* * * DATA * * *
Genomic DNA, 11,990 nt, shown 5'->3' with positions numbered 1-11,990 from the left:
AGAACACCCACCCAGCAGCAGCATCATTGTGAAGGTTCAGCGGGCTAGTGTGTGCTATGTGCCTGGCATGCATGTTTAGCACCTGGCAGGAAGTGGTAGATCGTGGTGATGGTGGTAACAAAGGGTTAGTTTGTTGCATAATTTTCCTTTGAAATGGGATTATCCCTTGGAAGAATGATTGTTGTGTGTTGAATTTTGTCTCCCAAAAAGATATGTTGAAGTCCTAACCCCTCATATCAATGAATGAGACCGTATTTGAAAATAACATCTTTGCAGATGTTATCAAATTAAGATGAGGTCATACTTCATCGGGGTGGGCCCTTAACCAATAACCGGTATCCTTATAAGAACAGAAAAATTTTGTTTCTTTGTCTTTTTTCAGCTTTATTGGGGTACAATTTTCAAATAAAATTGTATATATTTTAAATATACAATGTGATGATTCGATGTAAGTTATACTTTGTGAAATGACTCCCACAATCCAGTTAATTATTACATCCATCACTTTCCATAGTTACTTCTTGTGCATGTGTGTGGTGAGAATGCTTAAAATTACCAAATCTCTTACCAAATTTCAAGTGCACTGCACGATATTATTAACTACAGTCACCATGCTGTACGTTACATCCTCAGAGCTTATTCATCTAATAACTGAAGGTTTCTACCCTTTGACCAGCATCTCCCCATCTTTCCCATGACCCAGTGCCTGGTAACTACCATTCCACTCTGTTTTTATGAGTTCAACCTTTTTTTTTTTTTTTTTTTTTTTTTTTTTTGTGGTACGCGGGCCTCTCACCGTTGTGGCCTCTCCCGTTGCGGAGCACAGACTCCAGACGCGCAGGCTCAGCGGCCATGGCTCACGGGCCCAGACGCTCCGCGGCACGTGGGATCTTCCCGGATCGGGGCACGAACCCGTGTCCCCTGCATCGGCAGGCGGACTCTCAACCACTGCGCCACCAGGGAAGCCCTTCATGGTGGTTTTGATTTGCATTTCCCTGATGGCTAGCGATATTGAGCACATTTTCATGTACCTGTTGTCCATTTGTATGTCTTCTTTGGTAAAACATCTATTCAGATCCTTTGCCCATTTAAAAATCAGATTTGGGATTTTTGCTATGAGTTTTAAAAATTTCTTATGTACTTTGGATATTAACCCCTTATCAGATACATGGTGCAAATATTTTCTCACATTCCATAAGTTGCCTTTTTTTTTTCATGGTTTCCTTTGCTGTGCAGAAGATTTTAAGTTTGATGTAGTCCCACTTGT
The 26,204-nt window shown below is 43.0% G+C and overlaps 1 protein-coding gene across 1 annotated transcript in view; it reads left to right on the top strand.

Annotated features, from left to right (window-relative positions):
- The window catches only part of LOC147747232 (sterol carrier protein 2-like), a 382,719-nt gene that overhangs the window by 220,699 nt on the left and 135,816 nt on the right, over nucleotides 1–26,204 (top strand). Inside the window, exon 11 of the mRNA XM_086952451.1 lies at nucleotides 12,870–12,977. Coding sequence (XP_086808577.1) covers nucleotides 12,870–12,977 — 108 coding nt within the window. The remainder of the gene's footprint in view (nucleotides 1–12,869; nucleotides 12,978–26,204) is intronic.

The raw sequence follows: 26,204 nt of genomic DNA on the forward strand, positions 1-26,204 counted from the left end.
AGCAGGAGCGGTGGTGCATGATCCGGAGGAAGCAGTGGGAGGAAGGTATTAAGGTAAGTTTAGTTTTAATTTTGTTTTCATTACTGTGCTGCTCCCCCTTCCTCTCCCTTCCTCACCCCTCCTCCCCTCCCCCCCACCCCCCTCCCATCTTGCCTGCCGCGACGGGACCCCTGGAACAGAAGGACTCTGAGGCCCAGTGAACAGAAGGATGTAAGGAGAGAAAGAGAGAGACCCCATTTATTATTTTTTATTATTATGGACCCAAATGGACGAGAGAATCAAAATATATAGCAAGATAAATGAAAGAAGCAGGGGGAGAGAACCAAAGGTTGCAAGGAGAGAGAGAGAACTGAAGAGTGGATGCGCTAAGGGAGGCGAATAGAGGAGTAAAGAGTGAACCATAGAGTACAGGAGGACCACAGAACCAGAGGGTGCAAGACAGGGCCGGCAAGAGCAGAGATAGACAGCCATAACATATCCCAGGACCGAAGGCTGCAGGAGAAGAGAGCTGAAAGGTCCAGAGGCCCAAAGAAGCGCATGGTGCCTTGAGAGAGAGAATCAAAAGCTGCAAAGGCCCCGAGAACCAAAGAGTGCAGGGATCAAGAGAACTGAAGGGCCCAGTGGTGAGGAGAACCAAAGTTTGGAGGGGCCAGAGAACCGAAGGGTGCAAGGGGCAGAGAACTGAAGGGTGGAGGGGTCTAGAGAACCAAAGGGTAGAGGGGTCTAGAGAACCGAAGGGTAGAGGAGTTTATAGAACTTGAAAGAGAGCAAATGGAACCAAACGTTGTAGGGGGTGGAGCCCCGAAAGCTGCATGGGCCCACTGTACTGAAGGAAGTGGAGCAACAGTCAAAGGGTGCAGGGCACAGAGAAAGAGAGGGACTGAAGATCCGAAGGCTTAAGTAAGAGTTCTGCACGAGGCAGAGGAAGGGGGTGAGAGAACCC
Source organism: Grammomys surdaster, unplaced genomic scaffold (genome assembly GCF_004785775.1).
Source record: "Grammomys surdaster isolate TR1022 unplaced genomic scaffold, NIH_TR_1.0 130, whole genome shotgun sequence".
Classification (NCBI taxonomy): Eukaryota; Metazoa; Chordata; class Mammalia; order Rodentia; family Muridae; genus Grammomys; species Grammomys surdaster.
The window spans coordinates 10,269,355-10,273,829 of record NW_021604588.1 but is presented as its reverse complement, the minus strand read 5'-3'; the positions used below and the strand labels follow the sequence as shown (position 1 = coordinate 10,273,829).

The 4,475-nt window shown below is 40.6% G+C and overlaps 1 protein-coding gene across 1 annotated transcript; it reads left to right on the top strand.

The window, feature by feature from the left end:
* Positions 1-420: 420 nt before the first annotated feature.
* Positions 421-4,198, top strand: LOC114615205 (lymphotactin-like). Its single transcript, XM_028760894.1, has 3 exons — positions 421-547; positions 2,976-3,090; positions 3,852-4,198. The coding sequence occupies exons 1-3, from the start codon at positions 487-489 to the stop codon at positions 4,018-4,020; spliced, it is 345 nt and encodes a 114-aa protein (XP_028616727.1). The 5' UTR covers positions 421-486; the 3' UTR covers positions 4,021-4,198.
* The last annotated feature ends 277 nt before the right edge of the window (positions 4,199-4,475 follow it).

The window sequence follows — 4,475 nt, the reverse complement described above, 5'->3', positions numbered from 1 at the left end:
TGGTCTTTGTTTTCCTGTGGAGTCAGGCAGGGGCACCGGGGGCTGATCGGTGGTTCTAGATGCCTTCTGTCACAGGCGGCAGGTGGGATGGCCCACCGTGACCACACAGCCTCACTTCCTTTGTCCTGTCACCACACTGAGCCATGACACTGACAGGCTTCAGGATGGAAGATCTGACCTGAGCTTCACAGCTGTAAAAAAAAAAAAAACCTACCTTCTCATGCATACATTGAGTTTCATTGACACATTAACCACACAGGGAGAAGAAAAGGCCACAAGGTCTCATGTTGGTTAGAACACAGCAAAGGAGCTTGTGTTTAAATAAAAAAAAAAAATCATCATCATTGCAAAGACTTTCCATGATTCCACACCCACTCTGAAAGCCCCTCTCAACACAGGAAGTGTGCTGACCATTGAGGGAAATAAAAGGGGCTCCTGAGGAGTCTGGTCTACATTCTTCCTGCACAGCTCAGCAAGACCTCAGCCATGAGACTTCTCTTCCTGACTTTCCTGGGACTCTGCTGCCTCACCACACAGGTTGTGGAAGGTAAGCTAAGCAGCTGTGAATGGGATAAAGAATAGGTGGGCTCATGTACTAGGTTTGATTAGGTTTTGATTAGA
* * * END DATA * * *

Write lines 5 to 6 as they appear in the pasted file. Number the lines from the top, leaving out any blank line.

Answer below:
- The window catches only part of LOC147747232 (sterol carrier protein 2-like), a 382,719-nt gene that overhangs the window by 220,699 nt on the left and 135,816 nt on the right, over nucleotides 1–26,204 (top strand). Inside the window, exon 11 of the mRNA XM_086952451.1 lies at nucleotides 12,870–12,977. Coding sequence (XP_086808577.1) covers nucleotides 12,870–12,977 — 108 coding nt within the window. The remainder of the gene's footprint in view (nucleotides 1–12,869; nucleotides 12,978–26,204) is intronic.

The raw sequence follows: 26,204 nt of genomic DNA on the forward strand, positions 1-26,204 counted from the left end.